Flash pasteurization is a process used by NON-KOSHER wines too, including Louis Latour (“The wine is passed through a heat exchanger that raises the temperature to 72°C for 2-3 seconds”) & Beaucastel (“The skins of the grapes are heated briefly to 80 °C / 176 °F and then cooled to 20 °C /6O °F”) to name two.  This pasteurization is sometimes done to bring out aromatics, and other times to remove potentially harmful bacteria & “stabilize” a wine much like fining or filtering does.

Kosher wine that has gone through flash pasteurization does so to enable all people (regardless of religion & level of observance) to handle a wine.  (According to Orthodox Jews non-”mevushal” kosher wine may only be handled by Jews to maintain its classification as “kosher”.)

I want to break another stigma.

“MEVUSHAL” (flash pasteurized) wines DO NOT AGE.

HA!

I had the good fortune of drinking a 1996 Herzog Reserve Alexander Valley Cabernet Sauvignon wine the other day thanks to a new wine friend.

This wine was gorgeous!  At a very mature 14 years old, this mevushal wine was soft & velvety with fresh fruit & berries.  An elegant wine that has aged quite gracefully and had a long luxurious finish.

What can I say…don’t believe everything you hear or read (just because you read it on the internet… ;)…).

Yes, some mevushal wines that go through flash pasteurization prematurely age due to poor pasteurization methods.  But when done right, this process seems to have no negative effects on the wine.  On the contrary, maybe it does in fact rid wine of bad bacteria and make it MORE age worthy…???…I know the mevushal Cab from California’s Herzog Winery sure aged well!!

Happy Mevushal wine tasting!

WTG

Sweet Red wine is GREAT!

Tuesday, October 26th, 2010

Yes, I said it, sweet red wine is GREAT!

I was at a food/wine trade show today and had a great conversation with a young lady.  She came by to taste some wine and said that she would like to be more into wine but doesn’t like the bitter & tannic (not her exact words) taste of most red wines she has tried.  So she reluctantly said she would take a Chardonnay.

Lucky for her, among the wines we were sampling was a semi-dry red wine.

I know, these semi-dry wines supposedly aren’t meant for serious wine drinkers.  They are not known as classy wines.  They are said to be used for sacramental purposes.  They are seemingly terrible.  WELL, actually, when made well (with the care given to table wines) they can be great.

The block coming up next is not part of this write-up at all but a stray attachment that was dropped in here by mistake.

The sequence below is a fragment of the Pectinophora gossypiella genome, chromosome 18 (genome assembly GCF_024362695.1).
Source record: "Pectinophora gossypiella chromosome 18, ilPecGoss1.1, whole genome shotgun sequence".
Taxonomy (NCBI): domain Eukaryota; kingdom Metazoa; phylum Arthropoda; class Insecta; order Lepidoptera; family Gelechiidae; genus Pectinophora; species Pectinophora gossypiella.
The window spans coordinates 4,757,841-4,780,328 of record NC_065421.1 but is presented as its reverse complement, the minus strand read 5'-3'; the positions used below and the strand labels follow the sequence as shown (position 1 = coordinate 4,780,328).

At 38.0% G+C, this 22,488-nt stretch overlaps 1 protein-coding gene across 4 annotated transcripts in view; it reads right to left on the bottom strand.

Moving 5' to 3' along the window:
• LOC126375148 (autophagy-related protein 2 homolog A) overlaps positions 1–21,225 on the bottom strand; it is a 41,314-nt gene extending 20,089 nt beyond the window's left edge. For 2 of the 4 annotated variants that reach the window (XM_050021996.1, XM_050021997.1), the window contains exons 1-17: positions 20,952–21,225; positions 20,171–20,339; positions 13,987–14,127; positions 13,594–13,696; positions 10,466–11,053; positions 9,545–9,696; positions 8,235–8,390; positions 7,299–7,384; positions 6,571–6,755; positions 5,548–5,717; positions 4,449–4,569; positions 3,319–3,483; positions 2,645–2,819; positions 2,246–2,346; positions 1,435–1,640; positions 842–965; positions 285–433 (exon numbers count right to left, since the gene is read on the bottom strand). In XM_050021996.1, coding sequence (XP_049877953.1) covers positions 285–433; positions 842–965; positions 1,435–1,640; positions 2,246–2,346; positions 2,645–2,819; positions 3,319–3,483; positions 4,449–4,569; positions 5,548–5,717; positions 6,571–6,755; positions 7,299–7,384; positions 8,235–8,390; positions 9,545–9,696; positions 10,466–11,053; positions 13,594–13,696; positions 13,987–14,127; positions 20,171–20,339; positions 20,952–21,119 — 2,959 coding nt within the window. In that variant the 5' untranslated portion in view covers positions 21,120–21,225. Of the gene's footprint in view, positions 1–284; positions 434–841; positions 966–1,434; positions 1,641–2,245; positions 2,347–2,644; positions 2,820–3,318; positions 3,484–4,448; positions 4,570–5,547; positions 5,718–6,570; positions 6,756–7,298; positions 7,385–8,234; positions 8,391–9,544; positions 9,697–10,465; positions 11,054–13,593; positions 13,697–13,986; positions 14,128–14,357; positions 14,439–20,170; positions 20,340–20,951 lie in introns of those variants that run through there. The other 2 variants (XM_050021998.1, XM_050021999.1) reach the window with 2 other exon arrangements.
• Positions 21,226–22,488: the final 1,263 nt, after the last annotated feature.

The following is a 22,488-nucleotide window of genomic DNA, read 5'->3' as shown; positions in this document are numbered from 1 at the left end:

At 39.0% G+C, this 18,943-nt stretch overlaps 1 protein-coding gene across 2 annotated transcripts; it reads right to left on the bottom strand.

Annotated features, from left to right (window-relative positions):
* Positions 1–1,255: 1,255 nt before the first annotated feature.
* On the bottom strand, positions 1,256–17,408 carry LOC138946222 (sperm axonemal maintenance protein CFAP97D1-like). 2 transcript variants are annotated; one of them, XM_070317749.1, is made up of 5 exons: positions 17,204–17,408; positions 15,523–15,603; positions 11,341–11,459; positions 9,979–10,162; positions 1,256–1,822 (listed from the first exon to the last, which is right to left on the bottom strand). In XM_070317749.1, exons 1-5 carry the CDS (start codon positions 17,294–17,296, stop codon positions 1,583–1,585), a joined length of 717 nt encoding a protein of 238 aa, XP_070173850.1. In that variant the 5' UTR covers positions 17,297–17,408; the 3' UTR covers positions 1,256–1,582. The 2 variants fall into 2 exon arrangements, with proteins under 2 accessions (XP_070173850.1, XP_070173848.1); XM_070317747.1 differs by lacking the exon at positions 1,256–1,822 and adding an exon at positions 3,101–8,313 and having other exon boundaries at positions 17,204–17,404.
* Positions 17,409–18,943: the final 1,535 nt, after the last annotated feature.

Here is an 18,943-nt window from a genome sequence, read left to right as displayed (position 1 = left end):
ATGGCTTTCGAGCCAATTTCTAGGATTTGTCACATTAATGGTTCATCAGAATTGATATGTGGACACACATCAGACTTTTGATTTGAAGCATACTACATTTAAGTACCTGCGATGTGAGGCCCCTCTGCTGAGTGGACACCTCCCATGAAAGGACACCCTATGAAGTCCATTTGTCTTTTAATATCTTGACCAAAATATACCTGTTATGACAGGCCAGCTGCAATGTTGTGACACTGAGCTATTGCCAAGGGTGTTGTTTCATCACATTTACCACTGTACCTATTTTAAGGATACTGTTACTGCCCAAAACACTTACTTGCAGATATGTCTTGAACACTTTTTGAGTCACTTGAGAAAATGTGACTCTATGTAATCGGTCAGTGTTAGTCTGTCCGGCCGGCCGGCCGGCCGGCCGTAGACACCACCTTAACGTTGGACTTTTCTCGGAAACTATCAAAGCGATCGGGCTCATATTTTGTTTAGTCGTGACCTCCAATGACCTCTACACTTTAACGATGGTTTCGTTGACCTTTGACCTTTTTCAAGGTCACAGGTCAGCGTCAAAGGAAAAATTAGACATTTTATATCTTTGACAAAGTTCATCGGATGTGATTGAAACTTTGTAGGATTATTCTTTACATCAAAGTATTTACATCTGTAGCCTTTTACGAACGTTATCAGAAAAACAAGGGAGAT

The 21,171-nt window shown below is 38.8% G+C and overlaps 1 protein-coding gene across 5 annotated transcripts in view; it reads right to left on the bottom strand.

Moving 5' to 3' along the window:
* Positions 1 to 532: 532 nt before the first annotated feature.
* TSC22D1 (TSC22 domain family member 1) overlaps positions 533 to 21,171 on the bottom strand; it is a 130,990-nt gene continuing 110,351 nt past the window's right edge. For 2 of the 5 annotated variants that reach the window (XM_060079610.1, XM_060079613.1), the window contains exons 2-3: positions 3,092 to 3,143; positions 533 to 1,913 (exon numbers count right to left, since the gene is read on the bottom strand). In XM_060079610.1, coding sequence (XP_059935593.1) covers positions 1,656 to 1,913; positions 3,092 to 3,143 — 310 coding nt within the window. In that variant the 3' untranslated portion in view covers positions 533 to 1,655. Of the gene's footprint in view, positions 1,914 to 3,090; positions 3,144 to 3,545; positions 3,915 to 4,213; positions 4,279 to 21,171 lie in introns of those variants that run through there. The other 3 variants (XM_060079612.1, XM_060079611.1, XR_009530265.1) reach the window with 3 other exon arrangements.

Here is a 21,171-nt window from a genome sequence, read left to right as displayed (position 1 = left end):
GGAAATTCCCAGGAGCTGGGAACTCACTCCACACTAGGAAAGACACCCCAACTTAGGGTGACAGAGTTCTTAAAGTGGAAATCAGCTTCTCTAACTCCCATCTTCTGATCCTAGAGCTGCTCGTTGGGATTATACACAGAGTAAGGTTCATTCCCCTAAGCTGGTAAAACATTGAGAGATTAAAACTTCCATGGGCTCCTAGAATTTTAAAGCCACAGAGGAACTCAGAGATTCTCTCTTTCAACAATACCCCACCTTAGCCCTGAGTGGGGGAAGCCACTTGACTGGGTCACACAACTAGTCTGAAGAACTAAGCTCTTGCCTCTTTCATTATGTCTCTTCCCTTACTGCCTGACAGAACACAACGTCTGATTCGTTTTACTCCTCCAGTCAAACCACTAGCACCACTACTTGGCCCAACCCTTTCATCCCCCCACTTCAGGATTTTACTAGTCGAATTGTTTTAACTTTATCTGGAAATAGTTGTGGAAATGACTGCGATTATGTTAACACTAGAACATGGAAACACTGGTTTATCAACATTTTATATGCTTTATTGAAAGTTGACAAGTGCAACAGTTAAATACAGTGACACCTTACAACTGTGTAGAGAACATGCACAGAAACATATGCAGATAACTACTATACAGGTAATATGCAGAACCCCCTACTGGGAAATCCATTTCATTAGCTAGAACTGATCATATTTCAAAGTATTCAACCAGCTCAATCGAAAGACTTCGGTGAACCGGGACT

But most important, they are a GREAT TOOL.

Most people did not grow up drinking wine, or other dry beverages.  We grew up on soft drinks…soda, fruit drinks, juice, etc.  Our palates are not used to dry drinks.

Sweet (or semi-sweet) red wines are great.  It is a gateway wine (her words) to getting into the more typical dry table wines.

Happy sweet red wine tasting!

WTG

Wine Aerators

Wednesday, July 28th, 2010

Until about 2 weeks ago I did not have strong feelings about wine aerators, or even decanting wine for that matter.  Sure, young wines seemed to me to benefit a bit from “breathing” (exposure to oxygen).  But were these “gadgets” or decanters really worth the trouble?  I felt it wasn’t, and was content to vigorously swirl the wine in the glass, figuring this exposure to oxygen would be enough.

But I’ve recently been a little disappointed.  I was supposed to be selling a wine, and the way most wines are sold is by providing tastes to the wine shop buyer.  Upon opening the wine for the buyer I would taste as well – a practice to ensure that the wine is sound and “showing” properly.  It wasn’t fun forcing a smile when the truth was that I felt the wine in question was tight, one dimensional and rather simple tasting.  This wine had to have more going on I thought, but while tasting the wine we weren’t experiencing the possible depth.

I brought an open bottle of the aforementioned wine home and without much thought opened the wine up a few days later.  I had transfered the wine to a half bottle, removing most of the oxygen, but it wasn’t completely free of oxygen & had enough exposure to effect the wine.  And effect the wine it did!  This closed, tight, one dimensional wine was gone…in its place a bright, fruit driven and delicious wine.

A few weeks later I was visiting friends (and doing business) up at the Wine Enthusiast headquarters.  While there I decided to invest in a “Vinturi” wine aerator.

I used my new aerator with friends a few days later and I fell in love.  What can I say…I’ve used it a bunch of times since and I truly believe that this device does what it claims.  It helps the aromas to come through, the otherwise hidden fruit flavors are clearly apparent and both the tannins and acid seem softer, providing for a smoother mouthfeel and finish.

I have no business affiliation with Vinturi.  I gain nothing by promoting this item.  But I gotta tell you, if you have ever experienced a wine that was young and seemed tight, boring, one dimensional or otherwise not what you expected, maybe all you need is a Vinturi to experience the wine’s true potential.

Happy Vinturi Wine Tasting!

WTG